Verily has published a study that supports the use of smartphones as a means to measure symptoms of depression. For years, physicians lacked a way to measure clinically relevant behavior objectively outside of an office visit, causing data to be drawn only from self-reported surveys and other subjective sources. Verily’s study suggests that sensors and active tasks recorded by smartphones provide a low-burden, low-cost, and broadly deployable way to capture real-world data from patients that could augment clinical decision-making and move the field of mental health closer to scalable, measurement-based care.
"The COVID-19 pandemic has placed a much larger emphasis on mental health and the lens through which we view conditions like depression. Subjective measures aren’t as relied upon in other medical or scientific fields -- and it's time that we bring mental and behavioral health up to that same standard," says Vivian Lee, President, Health Platforms, Verily Life Sciences. "We set out to understand how novel sensing devices could be used to collect data that would be translated into clinically relevant measures, and we created a compensation-based study that would keep participants engaged and yield significant results to further mental health innovation."
Collecting the Study Data
The 12-week study "Toward a Mobile Platform for Real-world Digital Measurement of Depression"* evaluated 384 users in a controlled opt-in environment -- 313 with self-reported depression and 71 in a nondepressed control group.
The study evaluated passive monitoring from 20 phone sensor data streams (e.g., ambient audio level, location, and inertial measurement units) along with active surveys and voice diaries. From these data, the researchers derived 34 summary variables capturing aspects of sleep, physical activity, sociability, mobility, affect and mood and compared them against the clinically validated Patient Health Questionnaire (PHQ-9) self-survey. Throughout the 12 weeks, participants were engaged through a chatbot interface that delivered gif images and celebratory content that encouraged continuous participation.
The Results: Understanding the connection between device-derived data and PHQ-9
Of the 34 behavioral features selected for analysis, 11 showed a significant (P<.001) correlation with the weekly PHQ-9. For example, participants who visited many different locations in a given week showed less signs of depression. Analyzing the voice diaries showed that lower sentiment scores - a number showing how negative or positive the content of the voice diary was - were associated with more severe symptoms of depression. Another interesting finding was that using less emojis in outgoing messages was associated with more symptoms of depression.
Putting all 34 behavioral features together, the researchers created a classification algorithm to determine whether the participant was depressed (PHQ-9 score >10) or not (PHQ-9 score <10) in a given week. This model performed above chance with a mean area under the curve (AUC) of .656.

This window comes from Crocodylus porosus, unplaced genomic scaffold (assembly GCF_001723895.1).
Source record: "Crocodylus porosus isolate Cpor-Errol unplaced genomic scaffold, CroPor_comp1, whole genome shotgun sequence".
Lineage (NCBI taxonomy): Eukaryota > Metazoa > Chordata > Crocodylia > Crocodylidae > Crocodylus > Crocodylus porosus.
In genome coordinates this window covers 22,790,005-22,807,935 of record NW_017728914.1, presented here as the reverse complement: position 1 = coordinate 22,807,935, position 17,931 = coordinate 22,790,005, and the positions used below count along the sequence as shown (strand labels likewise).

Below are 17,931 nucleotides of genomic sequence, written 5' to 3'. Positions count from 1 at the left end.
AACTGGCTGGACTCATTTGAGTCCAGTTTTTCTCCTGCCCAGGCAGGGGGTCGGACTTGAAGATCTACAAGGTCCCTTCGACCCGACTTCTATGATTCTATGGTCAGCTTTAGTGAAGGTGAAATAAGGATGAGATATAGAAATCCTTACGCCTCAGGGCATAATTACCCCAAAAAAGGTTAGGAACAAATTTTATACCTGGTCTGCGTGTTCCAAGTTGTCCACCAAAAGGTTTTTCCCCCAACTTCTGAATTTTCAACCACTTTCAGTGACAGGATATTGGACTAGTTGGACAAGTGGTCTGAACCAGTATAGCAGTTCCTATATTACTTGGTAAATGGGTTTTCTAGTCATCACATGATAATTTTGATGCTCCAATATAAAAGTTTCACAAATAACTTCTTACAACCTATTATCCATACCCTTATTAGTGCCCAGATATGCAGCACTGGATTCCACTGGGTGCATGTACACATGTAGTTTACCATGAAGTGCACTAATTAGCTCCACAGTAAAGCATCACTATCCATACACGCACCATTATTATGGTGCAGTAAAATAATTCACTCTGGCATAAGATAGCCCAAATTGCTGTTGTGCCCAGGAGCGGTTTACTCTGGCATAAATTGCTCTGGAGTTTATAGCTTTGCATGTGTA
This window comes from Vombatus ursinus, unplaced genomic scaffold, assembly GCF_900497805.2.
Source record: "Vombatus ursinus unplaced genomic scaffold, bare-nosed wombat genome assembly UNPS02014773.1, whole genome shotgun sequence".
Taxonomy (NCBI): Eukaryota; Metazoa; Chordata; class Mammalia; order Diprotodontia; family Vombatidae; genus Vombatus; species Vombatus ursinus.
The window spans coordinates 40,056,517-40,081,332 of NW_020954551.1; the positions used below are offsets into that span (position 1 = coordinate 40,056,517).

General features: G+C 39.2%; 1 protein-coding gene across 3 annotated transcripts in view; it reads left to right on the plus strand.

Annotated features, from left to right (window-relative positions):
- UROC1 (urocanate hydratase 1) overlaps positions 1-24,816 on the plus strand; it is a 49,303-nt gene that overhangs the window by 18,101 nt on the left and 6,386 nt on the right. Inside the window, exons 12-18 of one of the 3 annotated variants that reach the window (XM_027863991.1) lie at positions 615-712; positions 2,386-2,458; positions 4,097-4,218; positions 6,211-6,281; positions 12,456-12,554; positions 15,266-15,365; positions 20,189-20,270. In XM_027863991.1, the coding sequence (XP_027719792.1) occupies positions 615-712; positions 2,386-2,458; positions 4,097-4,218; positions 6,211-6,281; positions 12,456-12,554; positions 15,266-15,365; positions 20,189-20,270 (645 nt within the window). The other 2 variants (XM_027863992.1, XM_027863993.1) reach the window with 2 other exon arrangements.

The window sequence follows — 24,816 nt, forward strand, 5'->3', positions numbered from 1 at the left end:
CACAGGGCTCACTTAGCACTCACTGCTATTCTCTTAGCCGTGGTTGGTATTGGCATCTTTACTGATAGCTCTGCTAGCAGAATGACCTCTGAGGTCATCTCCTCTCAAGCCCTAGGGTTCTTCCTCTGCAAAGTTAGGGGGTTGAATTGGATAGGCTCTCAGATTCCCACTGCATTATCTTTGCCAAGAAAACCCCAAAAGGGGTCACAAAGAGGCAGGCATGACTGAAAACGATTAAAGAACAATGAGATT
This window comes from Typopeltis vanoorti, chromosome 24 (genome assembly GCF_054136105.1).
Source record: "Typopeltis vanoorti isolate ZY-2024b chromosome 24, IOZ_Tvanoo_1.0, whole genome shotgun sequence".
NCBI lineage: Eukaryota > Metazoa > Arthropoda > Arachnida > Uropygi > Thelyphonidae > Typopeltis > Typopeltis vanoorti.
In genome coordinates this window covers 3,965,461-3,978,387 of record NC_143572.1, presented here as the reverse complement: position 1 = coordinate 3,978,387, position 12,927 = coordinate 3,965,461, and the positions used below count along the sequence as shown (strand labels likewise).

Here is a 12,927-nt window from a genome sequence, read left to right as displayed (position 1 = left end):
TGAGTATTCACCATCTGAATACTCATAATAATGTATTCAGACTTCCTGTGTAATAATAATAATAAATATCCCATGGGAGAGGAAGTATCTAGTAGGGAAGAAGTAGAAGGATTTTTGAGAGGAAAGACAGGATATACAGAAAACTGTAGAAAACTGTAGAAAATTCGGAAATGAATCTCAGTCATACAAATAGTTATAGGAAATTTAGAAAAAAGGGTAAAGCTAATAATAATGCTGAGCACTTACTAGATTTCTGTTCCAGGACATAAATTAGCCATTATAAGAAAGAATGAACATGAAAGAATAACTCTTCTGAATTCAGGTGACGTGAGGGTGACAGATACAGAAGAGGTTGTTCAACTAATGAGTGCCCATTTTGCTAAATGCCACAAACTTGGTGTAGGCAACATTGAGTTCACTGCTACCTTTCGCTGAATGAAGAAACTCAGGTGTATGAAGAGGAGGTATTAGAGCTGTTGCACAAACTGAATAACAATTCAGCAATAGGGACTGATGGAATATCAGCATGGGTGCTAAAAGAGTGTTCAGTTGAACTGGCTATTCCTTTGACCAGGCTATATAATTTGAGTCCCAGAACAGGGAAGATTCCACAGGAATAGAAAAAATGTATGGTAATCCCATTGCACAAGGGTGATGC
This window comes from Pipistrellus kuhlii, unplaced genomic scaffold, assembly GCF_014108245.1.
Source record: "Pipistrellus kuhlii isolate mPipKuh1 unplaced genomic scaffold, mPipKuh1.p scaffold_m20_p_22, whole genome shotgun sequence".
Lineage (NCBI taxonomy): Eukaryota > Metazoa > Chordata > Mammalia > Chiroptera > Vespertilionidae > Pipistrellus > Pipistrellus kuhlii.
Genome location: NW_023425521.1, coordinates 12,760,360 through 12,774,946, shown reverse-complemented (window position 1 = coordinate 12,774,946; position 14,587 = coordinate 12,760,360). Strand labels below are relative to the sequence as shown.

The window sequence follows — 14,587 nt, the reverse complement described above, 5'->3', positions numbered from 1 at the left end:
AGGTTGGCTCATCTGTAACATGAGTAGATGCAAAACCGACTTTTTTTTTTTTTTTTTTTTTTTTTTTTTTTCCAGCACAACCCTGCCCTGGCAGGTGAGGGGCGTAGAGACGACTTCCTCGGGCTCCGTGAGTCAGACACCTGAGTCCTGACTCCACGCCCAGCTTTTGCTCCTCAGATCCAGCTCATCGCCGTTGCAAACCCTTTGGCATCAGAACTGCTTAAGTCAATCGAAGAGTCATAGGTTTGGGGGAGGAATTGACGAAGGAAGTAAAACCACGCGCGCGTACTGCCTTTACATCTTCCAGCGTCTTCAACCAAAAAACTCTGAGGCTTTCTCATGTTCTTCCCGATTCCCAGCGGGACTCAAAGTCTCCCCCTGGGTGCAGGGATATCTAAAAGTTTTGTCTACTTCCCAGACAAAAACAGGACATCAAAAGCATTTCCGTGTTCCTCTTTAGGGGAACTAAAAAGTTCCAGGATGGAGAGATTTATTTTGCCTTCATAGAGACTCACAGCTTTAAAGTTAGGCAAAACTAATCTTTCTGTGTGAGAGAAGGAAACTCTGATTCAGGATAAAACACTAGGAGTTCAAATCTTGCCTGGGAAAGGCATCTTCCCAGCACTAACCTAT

The Application: How can this extend broadly to mental health treatment?
By using mobile devices, Verily was able to gather more frequent data points about participants’ activity and well-being. The study ultimately demonstrated how passive and active monitoring together can be used to create potentially actionable depression insights.
For instance, by measuring real-word behaviors such as social app usage, time spent at home or other places, physical activity, or environmental factors such as ambient noise, clinicians can gain a more complete, continuous, and objective picture of their patient’s circumstances. In addition, learning about participants' normal daily activities and routines could lead to the development of an early alert system when unusual changes are detected.
The study also yielded insights about how to improve future remote-based mental health research. Using an interactive, lighthearted approach to engaging with participants proved beneficial according to two testimonials:
"The app made me feel like I had an everyday purpose. I looked forward to filling it out. I enjoyed the interaction."
"It put my mental health into perspective and I had to answer how I was feeling, not what people expect me to feel."
Next Steps for Verily
Verily’s science-backed, virtual care platform Onduo will evaluate these findings to understand potential application to the Mental and Behavioral Program it will be making available to health plan and employer clients. While patient privacy is always at the forefront of its development, when agreed to by individuals using the Onduo platform, the power of frequent, objective data points may help Onduo identify when individuals are in need of mental health support as part of its whole-person approach to care. This will allow the health technology brand to apply personalized resources and care management to individuals based on their specific needs.
The behavioral variables identified in this study may further be used in other clinical studies on depression or other mental health conditions. They can serve as additional clinical endpoints and real-world evidence to test the efficacy of novel therapeutics for mental illness. For example, most recently the Mood App had been deployed by our partner LivaNova in a randomized controlled trial on using neurostimulation for difficult-to-treat depression and bipolar disorder.
*Nickels S, et. al. Toward a Mobile Platform for Real-world Digital Measurement of Depression: User-Centered Design, Data Quality, and Behavioral and Clinical Modeling. JMIR Ment Health 2021;8(8):e27589 https://mental.jmir.org/2021/8/e27589